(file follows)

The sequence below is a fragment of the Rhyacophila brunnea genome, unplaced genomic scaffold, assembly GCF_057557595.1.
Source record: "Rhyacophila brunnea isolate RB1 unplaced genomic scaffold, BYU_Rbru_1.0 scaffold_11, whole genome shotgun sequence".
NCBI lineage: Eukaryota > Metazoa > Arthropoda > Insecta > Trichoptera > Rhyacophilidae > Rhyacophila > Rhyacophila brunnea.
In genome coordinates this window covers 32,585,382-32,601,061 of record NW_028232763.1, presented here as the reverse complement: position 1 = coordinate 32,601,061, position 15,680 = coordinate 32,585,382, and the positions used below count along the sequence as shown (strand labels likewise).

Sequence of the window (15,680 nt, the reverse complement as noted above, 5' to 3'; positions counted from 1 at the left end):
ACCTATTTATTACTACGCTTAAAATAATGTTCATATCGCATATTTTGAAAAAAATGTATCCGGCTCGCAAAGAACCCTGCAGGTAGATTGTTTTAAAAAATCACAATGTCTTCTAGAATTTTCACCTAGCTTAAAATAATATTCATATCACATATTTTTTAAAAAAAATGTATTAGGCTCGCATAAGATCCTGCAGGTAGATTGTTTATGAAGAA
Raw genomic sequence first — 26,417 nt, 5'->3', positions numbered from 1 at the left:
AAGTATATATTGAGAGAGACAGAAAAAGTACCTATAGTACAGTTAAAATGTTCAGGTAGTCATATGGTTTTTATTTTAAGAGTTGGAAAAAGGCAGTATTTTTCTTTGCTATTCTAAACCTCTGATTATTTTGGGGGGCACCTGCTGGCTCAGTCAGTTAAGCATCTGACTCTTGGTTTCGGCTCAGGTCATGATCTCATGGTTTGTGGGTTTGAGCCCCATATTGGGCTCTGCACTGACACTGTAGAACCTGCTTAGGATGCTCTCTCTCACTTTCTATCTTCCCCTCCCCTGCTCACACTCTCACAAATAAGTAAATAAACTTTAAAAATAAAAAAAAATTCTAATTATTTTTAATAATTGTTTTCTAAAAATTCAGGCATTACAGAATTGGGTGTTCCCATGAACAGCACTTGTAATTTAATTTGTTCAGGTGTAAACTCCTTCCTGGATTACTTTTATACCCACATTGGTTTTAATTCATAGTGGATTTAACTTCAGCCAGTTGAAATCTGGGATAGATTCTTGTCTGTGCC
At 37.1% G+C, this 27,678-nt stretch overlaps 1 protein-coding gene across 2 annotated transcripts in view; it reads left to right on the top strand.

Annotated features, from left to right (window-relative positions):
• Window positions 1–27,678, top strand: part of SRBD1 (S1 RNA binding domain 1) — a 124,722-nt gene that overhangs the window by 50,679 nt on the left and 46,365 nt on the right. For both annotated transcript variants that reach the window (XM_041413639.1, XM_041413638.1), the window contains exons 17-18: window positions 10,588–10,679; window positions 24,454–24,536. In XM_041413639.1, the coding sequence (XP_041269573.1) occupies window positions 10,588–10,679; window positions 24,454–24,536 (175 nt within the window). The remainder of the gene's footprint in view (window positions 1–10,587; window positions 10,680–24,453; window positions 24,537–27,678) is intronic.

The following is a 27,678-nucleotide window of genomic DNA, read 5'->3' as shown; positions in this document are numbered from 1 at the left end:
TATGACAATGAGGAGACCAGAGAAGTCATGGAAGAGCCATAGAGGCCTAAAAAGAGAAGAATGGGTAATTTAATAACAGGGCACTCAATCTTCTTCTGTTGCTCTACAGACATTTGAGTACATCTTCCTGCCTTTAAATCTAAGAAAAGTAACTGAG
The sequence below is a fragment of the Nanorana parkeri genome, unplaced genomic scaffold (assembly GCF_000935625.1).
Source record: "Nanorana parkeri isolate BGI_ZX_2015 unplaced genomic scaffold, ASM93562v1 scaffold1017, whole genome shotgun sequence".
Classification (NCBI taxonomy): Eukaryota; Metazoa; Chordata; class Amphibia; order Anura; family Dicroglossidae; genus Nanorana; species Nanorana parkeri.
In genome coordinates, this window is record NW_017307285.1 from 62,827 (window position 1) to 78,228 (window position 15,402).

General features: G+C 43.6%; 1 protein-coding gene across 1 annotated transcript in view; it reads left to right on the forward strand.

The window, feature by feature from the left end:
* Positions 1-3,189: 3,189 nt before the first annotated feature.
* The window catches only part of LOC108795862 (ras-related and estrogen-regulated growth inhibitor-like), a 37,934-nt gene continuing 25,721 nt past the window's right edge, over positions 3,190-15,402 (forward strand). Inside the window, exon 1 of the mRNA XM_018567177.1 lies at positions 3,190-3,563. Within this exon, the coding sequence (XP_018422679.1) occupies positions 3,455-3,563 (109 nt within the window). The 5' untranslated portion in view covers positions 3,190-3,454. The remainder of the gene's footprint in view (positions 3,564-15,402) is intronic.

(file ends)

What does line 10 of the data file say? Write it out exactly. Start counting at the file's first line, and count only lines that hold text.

Annotated features, from left to right (window-relative positions):